INDYCAR: Herta prepping for racing return

INDYCAR: Herta prepping for racing return

November 22, 2016


With his first race in almost a decade right around the corner, former IndyCar driver-turned-team owner Bryan Herta has discovered the difference between being race-fit and timing stand-fit.

Getting back into racing form to compete in NASA's 25 Hours of Thunderhill with his son Colton, Parker Chase, Colin Braun and Ryan Carpenter in a Ginetta G57-P2 prototype has dominated Herta's time in recent weeks, and with the Dec. 2-4 event growing closer, the co-owner of Andretti Herta Autosport has turned the clock back to the 2000s.

"I'm excited about it, but it has been a long time since I last drove competitively," Herta told RACER. "I tested the Ginetta (pictured) for a few laps at Willow Springs and since then I've been training pretty seriously. It's hard to get race-fit without driving a car so I'm going to do a bunch of karting to get my timing back. I'm pretty rusty. It was obvious when I tested the car, and luckily the 25 Hour will give me plenty of time to get in rhythm."

Herta retired halfway through the 2008 season while driving for the Andretti Green Racing Acura LMP2 program in the American Le Mans Series. Based on his last experience in a fearsome prototype, adjusting to the Ginetta prototype has been somewhat comfortable.

"It's a different animal; it doesn't have the kind of power the Acura did, but it's closer to that than it is far away," said Herta, who's won two Indy 500s as a team owner, including the centennial event in May with Alexander Rossi. "I still need to get myself up to speed, but it's an easy car to drive, which is helpful."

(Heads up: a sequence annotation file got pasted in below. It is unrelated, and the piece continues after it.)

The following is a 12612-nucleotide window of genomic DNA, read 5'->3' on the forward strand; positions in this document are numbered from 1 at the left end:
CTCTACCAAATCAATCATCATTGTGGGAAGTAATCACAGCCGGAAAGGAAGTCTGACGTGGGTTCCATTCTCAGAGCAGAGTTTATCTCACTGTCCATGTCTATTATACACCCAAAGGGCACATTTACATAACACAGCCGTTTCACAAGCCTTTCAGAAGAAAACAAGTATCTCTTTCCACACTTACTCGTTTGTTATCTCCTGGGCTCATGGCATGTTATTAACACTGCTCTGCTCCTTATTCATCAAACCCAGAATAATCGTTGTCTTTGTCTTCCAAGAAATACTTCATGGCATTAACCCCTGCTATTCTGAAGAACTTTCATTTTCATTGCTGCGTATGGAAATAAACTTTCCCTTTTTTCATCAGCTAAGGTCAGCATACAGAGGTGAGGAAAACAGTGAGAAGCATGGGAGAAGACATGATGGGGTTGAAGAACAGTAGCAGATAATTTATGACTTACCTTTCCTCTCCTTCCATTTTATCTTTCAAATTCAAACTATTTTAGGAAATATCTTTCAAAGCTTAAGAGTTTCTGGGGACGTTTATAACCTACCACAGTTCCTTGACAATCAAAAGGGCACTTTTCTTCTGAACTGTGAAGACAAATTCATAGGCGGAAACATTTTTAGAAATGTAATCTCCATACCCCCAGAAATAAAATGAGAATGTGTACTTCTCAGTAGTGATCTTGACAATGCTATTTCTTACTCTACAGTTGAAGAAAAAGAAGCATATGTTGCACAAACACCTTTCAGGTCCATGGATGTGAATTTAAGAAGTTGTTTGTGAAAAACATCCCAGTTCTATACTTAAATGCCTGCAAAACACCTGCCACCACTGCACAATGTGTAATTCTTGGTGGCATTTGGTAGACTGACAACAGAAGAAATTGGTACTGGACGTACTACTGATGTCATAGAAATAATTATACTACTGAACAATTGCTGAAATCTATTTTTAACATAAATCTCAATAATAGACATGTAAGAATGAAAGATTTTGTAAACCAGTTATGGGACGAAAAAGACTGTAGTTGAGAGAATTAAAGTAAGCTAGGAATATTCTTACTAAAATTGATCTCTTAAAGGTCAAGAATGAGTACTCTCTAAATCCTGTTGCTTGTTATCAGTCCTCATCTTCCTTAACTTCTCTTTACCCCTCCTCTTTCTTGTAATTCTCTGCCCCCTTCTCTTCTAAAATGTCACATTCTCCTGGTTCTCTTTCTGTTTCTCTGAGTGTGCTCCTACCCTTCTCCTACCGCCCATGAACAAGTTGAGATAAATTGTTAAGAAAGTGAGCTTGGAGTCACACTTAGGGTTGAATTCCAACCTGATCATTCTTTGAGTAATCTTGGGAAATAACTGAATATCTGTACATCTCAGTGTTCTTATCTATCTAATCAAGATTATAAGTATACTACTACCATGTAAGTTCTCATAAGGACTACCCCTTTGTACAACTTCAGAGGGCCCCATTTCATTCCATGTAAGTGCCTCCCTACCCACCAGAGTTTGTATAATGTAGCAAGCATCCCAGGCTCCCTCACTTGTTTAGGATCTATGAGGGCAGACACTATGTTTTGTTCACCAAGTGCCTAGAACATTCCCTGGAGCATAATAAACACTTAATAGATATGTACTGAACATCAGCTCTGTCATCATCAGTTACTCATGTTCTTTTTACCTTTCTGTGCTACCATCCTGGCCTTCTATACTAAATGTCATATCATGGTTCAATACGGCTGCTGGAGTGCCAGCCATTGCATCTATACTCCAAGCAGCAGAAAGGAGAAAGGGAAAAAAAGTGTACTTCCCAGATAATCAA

"It's also a closed-top prototype, which I've never driven outside of a couple of races I did at the Daytona 24 Hours, which I like, and it should be one of the faster cars at Thunderhill. Selfishly, with all of the traffic they have at the 25 Hour, I'd rather be the one doing to passing; it's easier to look ahead than behind in racing."

Herta has also managed and steered Colton's move up the open-wheel ladder since stepping out of the cockpit. By the time they get to Thunderhill, Herta says he wants to enjoy working with his teenage son in a new role.

"I have no interest in being 'debrief dad' or 'advice dad' that weekend; I just want to be 'teammate dad,'" he added. "We're at different stages of our careers and lives. I'm coming in nostalgically – about how cool it is to get to race with my son in a cool car."

"For him, he wants to win the race ... he's pushing me to make sure I'm able to hold up my end (laughs) ... he doesn't want me to be the weak link. We have different mindsets, I'd say."
And Herta won't be the only former IndyCar driver in the field. Two-time Indy 500 winner Al Unser Jr. has become a staple at the 25 Hour in a wickedly fast and light Wolf prototype, and with Herta in a rival entry that should vie for the overall win, the two should end up sharing the track at some point during the race.

"I'm excited about it," Herta said. "It will be great to race with Al again. We're probably coming in with a similar approach: There's nothing to prove, and we're just there for the love of racing."

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